At one time, record stores and CDs were plentiful and everywhere. You could not possibly fathom that they would go out of business so fast (actually the CD had a shorter lifespan than the vinyl record). The basic goal of the modern day MP3 player is still the same, for you to listen to music. The experience is no less. Its now all about convenience and portability.
The publishing industry is going to go through the same thing. Very large book chain stores will find it inherently very hard to compete. The profit margins have dwindled, the cost of utilities is going up, real-estate rates are still high, it takes a lot of money to hire people and pay for bills. So Borders though 10 years ago was a phenomenal success, but rightfully so, they should have seen it coming. Somethings are inevitable.
When Borders or the large Barnes and Noble stores came into existence, many small book stores had to close down. Remember the movie You’ve Got Mail!(http://en.wikipedia.org/
Who survived? Those who carved a niche. I personally (emphasis supplied) do not know of a single used bookstore that went out of business. Others reinvented themselves, by catering to a very specific vertical (like Old and Rare books), etc. and survived.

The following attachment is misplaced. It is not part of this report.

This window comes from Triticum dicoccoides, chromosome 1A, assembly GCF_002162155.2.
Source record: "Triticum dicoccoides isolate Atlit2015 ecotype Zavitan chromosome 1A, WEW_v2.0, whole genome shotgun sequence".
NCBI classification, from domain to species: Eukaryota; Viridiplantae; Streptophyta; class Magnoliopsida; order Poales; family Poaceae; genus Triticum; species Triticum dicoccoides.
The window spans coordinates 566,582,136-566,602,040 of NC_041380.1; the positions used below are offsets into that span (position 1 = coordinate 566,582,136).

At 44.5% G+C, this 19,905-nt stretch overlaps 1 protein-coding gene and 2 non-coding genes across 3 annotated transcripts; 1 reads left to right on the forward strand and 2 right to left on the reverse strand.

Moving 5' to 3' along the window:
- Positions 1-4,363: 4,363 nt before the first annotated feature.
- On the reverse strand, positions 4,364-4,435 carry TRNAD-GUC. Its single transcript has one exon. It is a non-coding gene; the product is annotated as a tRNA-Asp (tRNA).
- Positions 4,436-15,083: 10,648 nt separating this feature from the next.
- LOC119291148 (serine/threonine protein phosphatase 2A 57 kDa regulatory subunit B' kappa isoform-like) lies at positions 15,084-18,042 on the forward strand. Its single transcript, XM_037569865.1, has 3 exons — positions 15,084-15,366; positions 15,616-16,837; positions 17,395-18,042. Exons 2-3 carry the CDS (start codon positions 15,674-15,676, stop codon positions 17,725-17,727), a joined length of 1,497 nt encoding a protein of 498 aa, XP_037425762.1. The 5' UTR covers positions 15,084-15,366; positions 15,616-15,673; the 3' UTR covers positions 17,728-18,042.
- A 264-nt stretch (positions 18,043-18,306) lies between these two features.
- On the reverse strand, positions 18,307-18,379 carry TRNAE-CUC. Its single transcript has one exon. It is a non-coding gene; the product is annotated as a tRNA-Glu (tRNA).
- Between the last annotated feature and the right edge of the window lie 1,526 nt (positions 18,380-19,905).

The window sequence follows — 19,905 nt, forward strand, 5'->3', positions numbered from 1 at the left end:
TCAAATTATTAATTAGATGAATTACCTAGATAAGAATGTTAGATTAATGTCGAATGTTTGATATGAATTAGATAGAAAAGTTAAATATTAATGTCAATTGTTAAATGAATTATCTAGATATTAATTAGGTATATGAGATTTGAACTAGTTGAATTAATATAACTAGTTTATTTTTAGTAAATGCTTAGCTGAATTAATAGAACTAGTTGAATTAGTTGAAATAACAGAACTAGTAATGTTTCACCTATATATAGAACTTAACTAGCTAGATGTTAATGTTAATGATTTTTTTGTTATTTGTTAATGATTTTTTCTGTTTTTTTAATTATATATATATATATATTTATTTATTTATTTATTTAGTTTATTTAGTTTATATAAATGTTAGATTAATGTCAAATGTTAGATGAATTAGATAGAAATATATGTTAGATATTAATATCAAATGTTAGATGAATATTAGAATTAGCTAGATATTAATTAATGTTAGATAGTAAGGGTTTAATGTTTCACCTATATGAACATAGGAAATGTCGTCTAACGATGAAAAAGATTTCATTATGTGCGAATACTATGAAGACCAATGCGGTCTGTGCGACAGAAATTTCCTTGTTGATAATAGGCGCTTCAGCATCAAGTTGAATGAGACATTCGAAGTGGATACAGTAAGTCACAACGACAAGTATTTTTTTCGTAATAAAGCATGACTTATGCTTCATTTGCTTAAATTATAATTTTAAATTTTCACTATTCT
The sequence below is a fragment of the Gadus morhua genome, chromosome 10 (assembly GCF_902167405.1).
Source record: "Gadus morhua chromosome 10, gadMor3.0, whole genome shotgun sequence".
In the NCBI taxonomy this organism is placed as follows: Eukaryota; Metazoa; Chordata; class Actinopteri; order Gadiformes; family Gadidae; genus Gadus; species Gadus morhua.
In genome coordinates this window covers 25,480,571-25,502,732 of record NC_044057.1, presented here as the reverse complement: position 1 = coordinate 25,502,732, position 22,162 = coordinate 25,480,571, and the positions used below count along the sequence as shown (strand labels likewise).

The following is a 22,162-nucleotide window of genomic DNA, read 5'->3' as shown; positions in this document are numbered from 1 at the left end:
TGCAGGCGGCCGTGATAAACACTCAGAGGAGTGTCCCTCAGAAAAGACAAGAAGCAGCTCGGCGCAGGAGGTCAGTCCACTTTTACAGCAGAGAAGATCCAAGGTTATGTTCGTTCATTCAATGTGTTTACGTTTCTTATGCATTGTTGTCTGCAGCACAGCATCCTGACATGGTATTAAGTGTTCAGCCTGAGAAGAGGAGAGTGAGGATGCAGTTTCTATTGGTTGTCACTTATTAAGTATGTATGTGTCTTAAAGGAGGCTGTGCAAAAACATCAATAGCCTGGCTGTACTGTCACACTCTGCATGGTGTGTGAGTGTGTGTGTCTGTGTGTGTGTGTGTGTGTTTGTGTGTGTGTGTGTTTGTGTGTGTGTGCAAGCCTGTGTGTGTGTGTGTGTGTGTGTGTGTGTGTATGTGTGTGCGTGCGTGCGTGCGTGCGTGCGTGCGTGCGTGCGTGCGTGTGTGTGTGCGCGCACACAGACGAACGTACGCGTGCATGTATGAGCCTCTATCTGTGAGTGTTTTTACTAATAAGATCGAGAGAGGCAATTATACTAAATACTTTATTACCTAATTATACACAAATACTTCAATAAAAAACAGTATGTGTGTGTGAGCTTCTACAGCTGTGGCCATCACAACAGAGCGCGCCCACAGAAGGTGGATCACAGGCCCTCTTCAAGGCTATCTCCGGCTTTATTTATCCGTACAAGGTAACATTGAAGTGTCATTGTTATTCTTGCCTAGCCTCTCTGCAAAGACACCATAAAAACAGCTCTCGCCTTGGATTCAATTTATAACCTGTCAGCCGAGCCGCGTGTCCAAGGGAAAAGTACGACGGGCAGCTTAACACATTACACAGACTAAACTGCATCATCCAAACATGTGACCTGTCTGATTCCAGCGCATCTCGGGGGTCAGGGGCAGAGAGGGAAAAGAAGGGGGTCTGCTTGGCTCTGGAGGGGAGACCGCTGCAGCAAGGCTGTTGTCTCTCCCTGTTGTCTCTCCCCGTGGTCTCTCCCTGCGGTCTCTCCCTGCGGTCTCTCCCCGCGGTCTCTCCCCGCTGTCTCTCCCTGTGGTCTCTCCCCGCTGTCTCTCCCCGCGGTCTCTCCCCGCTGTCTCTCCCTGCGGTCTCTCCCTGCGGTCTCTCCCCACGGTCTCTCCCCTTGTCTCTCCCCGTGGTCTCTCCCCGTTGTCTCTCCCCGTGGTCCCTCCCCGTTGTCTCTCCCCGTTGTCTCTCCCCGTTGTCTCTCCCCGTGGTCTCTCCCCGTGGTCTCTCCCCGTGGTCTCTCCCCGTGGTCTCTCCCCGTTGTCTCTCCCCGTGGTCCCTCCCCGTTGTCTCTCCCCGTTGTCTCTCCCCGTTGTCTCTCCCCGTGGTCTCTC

With the eminent closing of Border, the book industry has slowly been morphing its business model. As more and more digital devices are sold, electronic books are taking a hold of us. You will see less and less people reading a book on their couches, and see more of them using their iPads. Sign of times (that are evolving).
More and more colleges and universities are preferring to distribute syllabus and reading in digital format, books though recommended (college professors would be without a job if they did not recommend books), are available in digital format now-a-days.
At some point in time, even the physical paper book will be threatened. No one can predict when – but it will happen. The newspaper industry has already seen that happen. 10-12 years ago, no pundit could accurately predict the fall of Borders, and look what happened today. Who knows, a cataclysmic change for the worse could happen to the book/publishing industry, in way we did not fathom (at present)…. only a few years from now.
The amount of physical books published will continue to circulate in and be sold in secondary markets (used book stores, etc.). Bookshelves still look beautiful in any settings and in some ways you are identified by the books you have.
In today’s ever evolving digital economy, carrying 10 books with you in a backpack is just not preferred. Why you could have a 100 books in your Kindle or iPad, and no trees were cut-down. No fuel wasted in transporting them to various book stores, much more cleaner and greener industry.
In the coming years, the physical book would be totally cease of exist (though I find that difficult to come to terms with), however, it could see a very large reversal of fortune for sure (this much I am sure of). Only question is when? To which some may answer – its now – its happening as we read.